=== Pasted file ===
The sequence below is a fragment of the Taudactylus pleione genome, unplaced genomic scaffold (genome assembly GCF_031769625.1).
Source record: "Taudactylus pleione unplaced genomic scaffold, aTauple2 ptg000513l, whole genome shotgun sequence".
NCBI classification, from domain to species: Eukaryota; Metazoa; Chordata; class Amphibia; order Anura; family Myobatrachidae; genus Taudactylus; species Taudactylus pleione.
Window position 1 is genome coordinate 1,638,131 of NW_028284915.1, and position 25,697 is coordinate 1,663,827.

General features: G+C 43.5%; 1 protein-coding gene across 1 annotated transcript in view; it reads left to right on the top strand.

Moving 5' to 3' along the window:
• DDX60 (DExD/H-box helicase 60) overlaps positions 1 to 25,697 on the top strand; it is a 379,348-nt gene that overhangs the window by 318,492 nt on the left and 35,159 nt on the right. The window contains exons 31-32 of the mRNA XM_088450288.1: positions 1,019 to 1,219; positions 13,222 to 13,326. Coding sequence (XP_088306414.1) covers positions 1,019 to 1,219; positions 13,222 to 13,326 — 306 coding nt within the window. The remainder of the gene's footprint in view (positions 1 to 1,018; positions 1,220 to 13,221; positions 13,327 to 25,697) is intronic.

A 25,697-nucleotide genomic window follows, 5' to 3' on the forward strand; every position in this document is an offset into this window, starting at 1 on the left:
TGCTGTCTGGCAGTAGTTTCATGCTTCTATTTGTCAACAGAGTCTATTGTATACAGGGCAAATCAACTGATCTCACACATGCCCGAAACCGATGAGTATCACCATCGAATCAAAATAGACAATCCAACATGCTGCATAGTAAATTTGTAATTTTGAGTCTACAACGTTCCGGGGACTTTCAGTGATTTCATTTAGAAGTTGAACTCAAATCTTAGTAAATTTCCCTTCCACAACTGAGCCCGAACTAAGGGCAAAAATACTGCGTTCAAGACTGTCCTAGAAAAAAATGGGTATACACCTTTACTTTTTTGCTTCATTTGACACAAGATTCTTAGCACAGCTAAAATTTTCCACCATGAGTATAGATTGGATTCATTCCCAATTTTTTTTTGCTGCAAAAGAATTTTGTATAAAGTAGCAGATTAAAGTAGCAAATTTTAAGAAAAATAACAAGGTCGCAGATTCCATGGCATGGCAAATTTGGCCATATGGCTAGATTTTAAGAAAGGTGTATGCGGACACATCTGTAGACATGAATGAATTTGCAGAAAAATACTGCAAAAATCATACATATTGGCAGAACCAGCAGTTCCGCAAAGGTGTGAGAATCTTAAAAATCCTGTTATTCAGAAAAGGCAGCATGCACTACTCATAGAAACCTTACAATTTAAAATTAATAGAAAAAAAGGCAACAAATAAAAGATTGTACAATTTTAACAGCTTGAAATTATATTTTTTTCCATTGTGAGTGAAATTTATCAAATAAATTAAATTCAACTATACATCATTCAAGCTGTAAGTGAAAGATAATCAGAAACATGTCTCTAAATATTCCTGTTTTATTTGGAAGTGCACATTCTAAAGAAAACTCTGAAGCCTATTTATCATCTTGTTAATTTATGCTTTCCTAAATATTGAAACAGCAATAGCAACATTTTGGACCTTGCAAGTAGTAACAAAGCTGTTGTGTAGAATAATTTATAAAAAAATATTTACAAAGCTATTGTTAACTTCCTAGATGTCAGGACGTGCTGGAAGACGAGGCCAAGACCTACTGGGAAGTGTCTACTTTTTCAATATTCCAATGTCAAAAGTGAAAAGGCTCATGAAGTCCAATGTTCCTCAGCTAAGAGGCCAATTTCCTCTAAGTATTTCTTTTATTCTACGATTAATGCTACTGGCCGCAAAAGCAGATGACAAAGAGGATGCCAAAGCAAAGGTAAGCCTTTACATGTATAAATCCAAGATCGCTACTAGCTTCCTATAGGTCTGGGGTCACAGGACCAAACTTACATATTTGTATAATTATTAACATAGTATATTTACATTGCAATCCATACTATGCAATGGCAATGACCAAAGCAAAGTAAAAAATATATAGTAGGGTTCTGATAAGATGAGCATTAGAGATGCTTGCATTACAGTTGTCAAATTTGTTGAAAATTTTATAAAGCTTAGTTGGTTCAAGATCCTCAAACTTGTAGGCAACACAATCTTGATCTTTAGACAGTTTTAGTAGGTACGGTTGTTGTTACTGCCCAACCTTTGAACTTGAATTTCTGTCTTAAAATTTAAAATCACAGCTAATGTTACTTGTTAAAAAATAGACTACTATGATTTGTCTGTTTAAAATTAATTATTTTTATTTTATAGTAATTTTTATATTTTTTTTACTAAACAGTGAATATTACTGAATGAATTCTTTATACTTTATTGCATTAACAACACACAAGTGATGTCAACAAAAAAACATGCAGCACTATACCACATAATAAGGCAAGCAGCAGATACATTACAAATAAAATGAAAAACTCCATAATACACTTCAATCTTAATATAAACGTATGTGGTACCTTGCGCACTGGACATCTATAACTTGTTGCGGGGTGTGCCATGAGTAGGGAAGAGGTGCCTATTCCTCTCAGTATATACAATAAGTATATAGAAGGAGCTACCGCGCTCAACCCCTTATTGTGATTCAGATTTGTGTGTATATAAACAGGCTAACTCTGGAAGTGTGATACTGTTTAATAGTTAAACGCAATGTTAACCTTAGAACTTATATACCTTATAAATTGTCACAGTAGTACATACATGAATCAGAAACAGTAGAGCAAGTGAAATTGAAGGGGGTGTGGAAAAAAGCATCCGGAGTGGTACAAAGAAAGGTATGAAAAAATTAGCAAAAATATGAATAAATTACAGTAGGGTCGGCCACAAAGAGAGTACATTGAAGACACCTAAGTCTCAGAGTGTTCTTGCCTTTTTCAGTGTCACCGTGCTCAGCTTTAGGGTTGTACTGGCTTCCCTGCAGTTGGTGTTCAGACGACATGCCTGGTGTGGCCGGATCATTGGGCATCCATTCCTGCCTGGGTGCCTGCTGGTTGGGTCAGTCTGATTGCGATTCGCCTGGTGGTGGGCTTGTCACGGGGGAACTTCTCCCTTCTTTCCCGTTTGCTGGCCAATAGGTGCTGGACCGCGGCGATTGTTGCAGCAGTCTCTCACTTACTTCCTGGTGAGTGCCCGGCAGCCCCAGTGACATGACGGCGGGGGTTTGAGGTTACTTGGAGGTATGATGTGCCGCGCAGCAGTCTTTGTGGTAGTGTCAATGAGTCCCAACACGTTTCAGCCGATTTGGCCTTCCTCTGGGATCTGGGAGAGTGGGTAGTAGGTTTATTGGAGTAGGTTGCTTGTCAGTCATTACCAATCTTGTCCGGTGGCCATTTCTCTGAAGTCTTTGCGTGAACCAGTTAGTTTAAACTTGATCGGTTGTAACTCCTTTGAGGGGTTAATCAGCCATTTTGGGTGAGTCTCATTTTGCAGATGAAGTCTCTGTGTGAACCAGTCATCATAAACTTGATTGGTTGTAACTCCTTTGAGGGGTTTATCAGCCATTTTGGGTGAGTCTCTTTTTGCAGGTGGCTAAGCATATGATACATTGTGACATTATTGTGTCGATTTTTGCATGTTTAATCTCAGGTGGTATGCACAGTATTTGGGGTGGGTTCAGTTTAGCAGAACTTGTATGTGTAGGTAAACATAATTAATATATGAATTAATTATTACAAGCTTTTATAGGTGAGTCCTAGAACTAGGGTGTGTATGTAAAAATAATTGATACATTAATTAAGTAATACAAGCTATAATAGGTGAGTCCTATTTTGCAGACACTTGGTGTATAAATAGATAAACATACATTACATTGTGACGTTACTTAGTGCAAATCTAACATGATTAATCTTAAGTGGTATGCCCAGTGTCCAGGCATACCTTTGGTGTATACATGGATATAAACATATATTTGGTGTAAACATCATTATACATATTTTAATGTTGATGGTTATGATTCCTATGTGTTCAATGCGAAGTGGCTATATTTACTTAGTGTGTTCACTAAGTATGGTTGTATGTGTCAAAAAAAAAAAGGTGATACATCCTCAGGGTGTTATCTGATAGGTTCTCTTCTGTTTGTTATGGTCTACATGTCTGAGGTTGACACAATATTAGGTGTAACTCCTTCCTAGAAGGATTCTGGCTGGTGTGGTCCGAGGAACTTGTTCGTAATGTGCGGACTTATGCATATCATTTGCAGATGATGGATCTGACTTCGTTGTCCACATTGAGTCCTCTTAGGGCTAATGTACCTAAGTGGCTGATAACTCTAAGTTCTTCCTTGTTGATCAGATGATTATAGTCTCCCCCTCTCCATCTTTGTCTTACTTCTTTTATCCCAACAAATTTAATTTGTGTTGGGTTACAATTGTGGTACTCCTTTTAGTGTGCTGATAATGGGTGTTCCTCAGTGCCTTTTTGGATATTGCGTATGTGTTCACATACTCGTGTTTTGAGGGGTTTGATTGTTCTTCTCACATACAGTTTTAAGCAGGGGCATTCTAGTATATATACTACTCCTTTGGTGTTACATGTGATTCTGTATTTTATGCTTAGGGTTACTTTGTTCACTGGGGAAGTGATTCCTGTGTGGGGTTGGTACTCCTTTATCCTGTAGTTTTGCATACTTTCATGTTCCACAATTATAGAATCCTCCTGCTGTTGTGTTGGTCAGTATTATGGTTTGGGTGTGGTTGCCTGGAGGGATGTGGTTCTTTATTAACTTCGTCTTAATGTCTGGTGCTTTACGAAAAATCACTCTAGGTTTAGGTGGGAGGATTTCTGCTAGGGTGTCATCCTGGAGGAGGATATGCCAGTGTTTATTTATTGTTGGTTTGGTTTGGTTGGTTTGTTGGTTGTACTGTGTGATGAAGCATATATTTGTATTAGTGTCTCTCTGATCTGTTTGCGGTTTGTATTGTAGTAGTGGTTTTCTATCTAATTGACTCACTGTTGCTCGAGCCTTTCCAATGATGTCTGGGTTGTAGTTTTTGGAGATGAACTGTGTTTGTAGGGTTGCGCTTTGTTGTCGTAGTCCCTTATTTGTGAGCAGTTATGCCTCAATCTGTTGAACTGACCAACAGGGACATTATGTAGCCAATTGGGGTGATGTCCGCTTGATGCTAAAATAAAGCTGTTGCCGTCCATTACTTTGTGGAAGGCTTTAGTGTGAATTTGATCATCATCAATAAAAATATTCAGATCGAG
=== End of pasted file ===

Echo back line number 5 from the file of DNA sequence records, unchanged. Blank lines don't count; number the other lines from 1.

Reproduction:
General features: G+C 43.5%; 1 protein-coding gene across 1 annotated transcript in view; it reads left to right on the top strand.